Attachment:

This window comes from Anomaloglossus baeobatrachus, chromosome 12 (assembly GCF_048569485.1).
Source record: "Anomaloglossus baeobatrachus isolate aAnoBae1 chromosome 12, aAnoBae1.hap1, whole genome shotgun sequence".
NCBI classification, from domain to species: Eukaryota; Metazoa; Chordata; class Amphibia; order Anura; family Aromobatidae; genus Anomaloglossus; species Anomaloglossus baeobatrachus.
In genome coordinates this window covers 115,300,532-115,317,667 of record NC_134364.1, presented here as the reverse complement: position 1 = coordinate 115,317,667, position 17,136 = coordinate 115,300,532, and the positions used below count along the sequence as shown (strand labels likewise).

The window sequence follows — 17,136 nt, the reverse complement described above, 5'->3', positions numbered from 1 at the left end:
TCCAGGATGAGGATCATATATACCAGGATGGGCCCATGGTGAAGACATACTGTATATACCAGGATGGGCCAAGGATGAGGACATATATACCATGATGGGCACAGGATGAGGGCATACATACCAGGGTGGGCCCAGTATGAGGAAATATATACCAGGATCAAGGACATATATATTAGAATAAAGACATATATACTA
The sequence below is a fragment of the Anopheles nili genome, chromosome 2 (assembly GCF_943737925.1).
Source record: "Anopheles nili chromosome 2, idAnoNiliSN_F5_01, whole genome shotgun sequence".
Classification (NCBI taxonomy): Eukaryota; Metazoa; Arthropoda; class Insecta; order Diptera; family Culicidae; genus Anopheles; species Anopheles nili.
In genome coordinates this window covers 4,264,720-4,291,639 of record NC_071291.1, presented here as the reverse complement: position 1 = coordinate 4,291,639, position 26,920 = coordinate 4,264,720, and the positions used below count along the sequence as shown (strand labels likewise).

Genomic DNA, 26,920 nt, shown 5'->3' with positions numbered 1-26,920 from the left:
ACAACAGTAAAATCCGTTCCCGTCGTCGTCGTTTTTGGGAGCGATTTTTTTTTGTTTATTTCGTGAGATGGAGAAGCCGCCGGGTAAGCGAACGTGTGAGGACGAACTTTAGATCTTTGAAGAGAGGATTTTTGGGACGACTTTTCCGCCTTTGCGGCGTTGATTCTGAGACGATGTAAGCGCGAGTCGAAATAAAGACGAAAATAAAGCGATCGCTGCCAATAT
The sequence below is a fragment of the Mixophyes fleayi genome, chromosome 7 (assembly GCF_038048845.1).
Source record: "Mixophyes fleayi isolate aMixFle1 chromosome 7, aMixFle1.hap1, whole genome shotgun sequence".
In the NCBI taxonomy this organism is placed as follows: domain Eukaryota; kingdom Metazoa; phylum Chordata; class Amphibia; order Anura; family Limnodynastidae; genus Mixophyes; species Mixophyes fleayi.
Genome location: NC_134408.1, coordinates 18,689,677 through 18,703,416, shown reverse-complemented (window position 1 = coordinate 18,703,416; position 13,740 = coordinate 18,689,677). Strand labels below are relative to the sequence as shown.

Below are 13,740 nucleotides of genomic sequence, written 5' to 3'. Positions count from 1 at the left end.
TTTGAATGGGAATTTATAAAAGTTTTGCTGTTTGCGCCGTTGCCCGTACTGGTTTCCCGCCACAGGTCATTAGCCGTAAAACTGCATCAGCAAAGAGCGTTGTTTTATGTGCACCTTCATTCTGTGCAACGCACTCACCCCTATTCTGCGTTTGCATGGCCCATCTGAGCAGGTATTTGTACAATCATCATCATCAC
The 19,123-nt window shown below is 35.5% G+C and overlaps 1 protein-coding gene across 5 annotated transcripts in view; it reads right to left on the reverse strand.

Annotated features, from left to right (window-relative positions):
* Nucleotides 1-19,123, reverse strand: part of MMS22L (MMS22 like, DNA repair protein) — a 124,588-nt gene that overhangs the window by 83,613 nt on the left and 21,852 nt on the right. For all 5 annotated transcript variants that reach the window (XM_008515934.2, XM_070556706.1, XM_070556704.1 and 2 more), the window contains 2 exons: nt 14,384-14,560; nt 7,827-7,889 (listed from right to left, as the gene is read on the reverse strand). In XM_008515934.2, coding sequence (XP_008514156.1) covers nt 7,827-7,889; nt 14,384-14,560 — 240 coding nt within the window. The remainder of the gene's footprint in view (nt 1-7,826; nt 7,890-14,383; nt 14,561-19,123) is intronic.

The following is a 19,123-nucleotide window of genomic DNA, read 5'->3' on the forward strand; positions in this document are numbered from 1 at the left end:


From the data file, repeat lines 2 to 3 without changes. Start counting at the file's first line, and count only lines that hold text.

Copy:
Source record: "Anomaloglossus baeobatrachus isolate aAnoBae1 chromosome 12, aAnoBae1.hap1, whole genome shotgun sequence".
NCBI classification, from domain to species: Eukaryota; Metazoa; Chordata; class Amphibia; order Anura; family Aromobatidae; genus Anomaloglossus; species Anomaloglossus baeobatrachus.